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Michael Wayne JACKSON





Classification: Homicide
Characteristics: Former mental patient - Three-state crime spree
Number of victims: 3
Date of murders: September 1986
Date of birth: 1945
Victims profile: Thomas E. Gahl (his probation officer) / A grocer / A motorist
Method of murder: Shooting
Location: Indiana/Missouri/Kentucky, USA
Status: Committed suicide by shooting himself after he was cornered by the police in an abandoned barn on October 2, 1986

Trapped in barn, man in crime spree kills himself

The New York Times

October 4, 1986

Michael Wayne Jackson, the suspect in a three-state crime spree that set off a widespread manhunt, killed himself late Thursday night after he was cornered by the police in an abandoned barn.

''We can finally unload our shotguns,'' Nelson Paul, a 28-year-old resident, said as he stood outside a police command center early today. ''It's like having a load of bricks lifted from your shoulders.''

Mr. Jackson, a 41-year-old former mental patient, shot himself in the head with the same shotgun he used throughout the rampage that began Sept. 22 and left three people dead, said Hal Helterhoff, head of the Federal Bureau of Investigation's office in nearby St. Louis.

Mr. Jackson, still bearded and still clad in the same clothes he was wearing when he was last seen, was positively identified through fingerprints, the official said. Police Did Not Shoot Suspect

Mr. Jackson's body was taken to St. Louis County Hospital for an autopsy, said Sgt. Walter Ryan of the Missouri Highway Patrol. Sergeant Ryan said a preliminary investigation indicated that Mr. Jackson had not suffered an earlier gunshot wound, as the police had believed.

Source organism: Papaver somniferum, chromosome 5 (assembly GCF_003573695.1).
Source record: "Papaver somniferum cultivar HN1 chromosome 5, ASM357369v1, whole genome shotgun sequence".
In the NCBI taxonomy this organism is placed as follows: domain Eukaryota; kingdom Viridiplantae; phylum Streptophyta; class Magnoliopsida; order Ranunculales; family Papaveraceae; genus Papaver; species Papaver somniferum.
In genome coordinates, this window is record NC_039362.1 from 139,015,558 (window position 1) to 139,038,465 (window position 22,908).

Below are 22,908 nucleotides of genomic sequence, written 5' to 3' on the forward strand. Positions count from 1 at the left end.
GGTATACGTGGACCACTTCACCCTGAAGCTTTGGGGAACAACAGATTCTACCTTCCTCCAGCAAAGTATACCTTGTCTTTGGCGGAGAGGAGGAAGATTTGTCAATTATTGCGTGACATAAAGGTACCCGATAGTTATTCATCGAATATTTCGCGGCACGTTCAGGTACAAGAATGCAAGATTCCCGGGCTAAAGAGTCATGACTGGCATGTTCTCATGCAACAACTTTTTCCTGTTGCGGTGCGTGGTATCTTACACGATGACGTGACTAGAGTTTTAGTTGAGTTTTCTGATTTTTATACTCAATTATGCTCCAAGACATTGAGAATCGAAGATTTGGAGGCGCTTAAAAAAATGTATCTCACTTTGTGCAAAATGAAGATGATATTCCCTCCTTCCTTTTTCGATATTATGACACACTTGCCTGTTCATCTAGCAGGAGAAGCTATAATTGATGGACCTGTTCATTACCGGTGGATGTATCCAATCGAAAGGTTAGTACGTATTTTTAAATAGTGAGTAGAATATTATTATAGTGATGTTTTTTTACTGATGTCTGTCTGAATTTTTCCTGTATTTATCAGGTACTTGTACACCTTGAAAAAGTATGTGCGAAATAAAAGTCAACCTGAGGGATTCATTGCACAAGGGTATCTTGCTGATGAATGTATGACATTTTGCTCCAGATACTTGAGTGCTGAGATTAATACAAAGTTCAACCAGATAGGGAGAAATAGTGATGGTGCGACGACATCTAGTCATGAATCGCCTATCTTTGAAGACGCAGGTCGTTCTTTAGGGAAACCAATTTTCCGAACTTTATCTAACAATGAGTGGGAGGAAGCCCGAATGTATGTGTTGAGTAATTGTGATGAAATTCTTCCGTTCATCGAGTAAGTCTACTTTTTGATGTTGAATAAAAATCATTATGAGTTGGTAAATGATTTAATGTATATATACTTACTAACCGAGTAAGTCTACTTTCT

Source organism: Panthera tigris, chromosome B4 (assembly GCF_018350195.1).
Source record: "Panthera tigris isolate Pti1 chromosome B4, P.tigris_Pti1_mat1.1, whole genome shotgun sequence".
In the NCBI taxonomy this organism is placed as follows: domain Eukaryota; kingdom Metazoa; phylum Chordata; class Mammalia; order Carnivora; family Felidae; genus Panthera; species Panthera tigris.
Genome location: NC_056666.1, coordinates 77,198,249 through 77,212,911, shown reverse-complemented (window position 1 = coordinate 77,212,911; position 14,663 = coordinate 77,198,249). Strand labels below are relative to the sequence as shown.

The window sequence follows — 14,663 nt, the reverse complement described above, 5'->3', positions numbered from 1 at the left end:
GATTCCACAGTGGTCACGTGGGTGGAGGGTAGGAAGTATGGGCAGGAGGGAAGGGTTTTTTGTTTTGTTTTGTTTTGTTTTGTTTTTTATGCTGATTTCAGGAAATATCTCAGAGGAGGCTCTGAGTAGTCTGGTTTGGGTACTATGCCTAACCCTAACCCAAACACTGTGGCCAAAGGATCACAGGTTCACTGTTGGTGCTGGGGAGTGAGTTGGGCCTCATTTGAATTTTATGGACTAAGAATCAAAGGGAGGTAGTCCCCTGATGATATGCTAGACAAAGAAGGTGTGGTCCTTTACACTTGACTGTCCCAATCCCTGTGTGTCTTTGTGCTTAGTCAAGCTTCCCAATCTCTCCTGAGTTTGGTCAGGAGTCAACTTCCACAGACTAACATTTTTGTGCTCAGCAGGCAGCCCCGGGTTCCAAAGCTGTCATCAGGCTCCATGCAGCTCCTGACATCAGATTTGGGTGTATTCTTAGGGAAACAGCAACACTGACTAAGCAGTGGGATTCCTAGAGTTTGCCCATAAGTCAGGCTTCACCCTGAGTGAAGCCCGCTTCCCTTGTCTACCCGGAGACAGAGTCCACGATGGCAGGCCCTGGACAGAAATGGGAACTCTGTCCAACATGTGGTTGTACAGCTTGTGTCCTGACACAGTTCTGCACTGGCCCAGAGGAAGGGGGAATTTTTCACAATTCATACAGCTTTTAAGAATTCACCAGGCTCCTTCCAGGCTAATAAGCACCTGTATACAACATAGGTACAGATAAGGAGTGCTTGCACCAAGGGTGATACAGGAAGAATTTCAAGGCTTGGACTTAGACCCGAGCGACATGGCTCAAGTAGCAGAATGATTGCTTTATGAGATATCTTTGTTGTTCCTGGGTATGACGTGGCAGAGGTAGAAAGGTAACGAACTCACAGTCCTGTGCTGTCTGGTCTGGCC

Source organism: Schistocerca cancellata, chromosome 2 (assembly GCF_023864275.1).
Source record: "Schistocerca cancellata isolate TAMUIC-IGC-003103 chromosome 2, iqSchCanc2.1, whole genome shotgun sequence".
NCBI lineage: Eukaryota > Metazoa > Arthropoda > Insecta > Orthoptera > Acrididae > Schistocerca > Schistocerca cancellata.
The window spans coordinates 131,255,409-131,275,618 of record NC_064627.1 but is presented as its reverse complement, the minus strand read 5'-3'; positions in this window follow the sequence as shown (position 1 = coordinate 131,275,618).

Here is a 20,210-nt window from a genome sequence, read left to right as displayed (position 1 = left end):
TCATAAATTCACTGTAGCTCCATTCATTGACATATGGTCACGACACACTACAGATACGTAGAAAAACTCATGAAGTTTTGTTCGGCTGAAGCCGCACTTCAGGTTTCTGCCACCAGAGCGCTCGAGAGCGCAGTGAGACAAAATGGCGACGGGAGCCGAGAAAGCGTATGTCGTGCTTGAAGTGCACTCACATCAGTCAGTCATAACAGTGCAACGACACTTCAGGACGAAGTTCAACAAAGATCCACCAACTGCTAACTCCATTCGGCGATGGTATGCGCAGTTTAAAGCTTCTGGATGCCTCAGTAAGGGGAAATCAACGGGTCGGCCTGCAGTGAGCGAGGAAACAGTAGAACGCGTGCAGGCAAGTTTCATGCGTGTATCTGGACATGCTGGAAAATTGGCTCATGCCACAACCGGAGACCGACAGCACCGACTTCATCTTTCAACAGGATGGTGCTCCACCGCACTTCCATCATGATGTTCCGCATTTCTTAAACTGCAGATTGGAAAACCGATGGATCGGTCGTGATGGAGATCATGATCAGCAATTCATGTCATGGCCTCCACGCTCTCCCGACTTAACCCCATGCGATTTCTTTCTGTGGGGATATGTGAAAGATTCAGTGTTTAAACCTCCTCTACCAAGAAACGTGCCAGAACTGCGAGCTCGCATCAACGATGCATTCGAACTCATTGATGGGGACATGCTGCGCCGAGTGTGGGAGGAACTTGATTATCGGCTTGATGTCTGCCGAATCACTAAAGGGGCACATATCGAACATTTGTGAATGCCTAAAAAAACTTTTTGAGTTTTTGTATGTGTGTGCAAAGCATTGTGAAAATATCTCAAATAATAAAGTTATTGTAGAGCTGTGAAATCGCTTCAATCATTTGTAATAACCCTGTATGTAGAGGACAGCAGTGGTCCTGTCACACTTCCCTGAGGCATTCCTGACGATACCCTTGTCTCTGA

During the manhunt the police thought that Mr. Jackson had been wounded in a gun battle with two Wright City police officers Sept. 22 that left one officer wounded. But Sergeant Ryan said today that this was not the case.

The barn was less than a quarter of a mile from where Mr. Jackson was last seen after the shootout. Sergeant Ryan said Mr. Jackson apparently had not been too long in the barn, which was checked several times.

The crime spree terrorized Wright City, a town of 1,200 people in eastern Missouri near St. Louis, and residents armed themselves and locked their doors for the first time in years.

A Sense of Relief

On Thursday night, hundreds of people had gathered along the service road of Interstate 70, hoping for the end of the 11-day hunt.

Relief swept through the town today as word spread that Mr. Jackson, who had vowed not to be taken alive, was found dead.

''We're euphoric,'' said Sheila Cone, superintendent of the Wright City School District. ''It's like being released from a trap. There's an overwhelming sense of relief.''

Renda Bloebaum, a waitress at the 50's Cafe, said: ''It's been terrible around here, but now it's great. Everyone is just real happy that we can get back to living normal, that we won't have to deal with road blocks and all that, knowing that there's a maniac running around.''